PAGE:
Homes and businesses in one of Buffalo's oldest neighborhoods soon could be eligible for state and federal tax breaks and other incentives.
The city is partnering with a local architect to survey buildings in the Black Rock neighborhood. The mission will take several months and aims to pinpoint homes and commercial structures that might be eligible for public incentives under New York's historic tax credit program.
City officials describe the effort as a citizen-driven crusade. Volunteers involved in the Black Rock-Riverside Good Neighbors Planning Alliance have been working to pinpoint new ways to spur investment.
Typically, most of the public attention of historic tax credits has focused on big-ticket projects such as the proposed rehabilitations of the former AM&A's department store on Main Street and the Hotel Lafayette. But architect Clinton Brown said the credits can also provide lucrative credits to homeowners and small businesses who want to renovate their properties.
"If you grew up in Buffalo, you take for granted what is seen by others as being nationally significant. Not just the [H.H.] Richardson Buildings, but also the great neighborhoods we have," said Brown. "And we will find, I'm certain, many structures meeting the federal criteria for official [historic] designation."
Having a building certified as a historic structure isn't as tough as it might sound, officials said at a news conference Thursday in the Riverside neighborhood. Structures must be at least 50 years old and either have some ties to a noted architect or other distinguishing characteristics. For example, many structures in Black Rock have ties to the Erie Canal, said Clinton Brown, who operates Clinton Brown Co. Architecture.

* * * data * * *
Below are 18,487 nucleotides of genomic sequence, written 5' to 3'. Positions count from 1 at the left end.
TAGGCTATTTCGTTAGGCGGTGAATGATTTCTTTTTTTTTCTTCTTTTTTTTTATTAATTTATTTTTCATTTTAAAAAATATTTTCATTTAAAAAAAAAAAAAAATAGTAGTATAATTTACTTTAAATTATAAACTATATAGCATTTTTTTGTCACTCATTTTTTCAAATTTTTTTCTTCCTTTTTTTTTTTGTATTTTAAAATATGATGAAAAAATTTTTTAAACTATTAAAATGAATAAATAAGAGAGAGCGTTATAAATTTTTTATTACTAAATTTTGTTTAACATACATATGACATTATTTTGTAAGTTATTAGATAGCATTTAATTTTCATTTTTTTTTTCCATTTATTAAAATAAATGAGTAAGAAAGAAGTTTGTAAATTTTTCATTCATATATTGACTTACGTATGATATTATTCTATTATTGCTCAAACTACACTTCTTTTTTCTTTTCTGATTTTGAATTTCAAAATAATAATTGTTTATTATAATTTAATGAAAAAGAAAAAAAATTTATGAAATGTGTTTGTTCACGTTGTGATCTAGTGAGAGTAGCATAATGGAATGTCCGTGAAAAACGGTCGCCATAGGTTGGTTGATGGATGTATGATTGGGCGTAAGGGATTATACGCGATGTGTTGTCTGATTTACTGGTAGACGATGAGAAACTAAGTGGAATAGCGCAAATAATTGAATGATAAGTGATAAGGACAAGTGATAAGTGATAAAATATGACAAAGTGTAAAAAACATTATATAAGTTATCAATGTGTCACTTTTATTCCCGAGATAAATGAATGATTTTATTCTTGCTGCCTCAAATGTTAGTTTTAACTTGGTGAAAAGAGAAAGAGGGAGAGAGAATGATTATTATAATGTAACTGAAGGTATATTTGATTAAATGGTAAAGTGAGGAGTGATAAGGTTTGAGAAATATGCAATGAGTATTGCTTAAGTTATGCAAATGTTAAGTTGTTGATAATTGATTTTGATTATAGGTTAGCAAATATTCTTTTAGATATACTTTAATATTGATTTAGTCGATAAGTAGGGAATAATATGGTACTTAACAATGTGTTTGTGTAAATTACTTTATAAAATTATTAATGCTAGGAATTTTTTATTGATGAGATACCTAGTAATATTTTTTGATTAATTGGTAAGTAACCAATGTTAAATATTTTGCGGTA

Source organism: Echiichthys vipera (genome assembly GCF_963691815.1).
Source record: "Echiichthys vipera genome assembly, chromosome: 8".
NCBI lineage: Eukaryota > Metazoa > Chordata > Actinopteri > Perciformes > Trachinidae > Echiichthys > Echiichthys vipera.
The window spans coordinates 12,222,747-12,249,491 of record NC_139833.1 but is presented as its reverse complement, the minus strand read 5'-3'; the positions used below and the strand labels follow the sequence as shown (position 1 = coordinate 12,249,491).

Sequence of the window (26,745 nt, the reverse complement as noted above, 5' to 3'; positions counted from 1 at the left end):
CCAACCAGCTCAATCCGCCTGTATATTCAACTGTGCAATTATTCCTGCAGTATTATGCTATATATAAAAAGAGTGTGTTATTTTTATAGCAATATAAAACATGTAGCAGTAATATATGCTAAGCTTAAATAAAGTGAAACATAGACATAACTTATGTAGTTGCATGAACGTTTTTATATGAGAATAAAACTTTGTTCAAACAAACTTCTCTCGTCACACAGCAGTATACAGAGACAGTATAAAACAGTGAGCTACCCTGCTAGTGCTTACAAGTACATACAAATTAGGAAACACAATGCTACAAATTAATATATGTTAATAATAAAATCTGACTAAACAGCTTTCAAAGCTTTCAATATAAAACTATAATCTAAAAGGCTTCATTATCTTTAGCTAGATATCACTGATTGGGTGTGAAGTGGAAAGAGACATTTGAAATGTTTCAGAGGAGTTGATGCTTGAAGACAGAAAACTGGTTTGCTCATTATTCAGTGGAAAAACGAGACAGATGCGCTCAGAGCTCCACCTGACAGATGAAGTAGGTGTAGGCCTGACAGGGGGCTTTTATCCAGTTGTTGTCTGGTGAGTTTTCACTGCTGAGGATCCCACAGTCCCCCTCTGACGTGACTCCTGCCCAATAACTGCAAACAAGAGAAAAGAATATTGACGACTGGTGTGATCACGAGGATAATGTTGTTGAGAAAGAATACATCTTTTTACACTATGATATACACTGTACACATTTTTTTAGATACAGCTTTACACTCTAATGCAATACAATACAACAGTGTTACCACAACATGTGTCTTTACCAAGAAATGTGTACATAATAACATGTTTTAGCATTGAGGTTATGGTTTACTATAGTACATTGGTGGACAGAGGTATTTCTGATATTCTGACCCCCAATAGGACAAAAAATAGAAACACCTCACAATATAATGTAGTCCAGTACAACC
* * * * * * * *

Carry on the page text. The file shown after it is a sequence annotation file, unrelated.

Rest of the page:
Experts believe there are 50 to 100 homes in the neighborhood that are circa 1850, said Maryanne Kedron, chairwoman of the Planning Alliance's Housing Committee.
The property survey will determine which structures are eligible for a variety of incentives. For example, certified buildings can receive income tax breaks amounting to 20 percent of the cost of rehabilitations. Historic tax credits can amount to as much as $50,000 for a home, and up to $5 million for commercial properties.
Community leaders were joined by Mayor Byron W. Brown, North Council Member Joseph Golombek Jr. and a liaison to Assemblyman Sam Hoyt, D-Buffalo, who was a lead sponsor of the tax credits law.
Kedron said the initial focus will involve encouraging the owners of larger commercial structures to apply for incentives. She stressed that there's no desire by community leaders to force any property owners to apply for historic certification.
"We don't want anyone to be threatened by this effort," she said.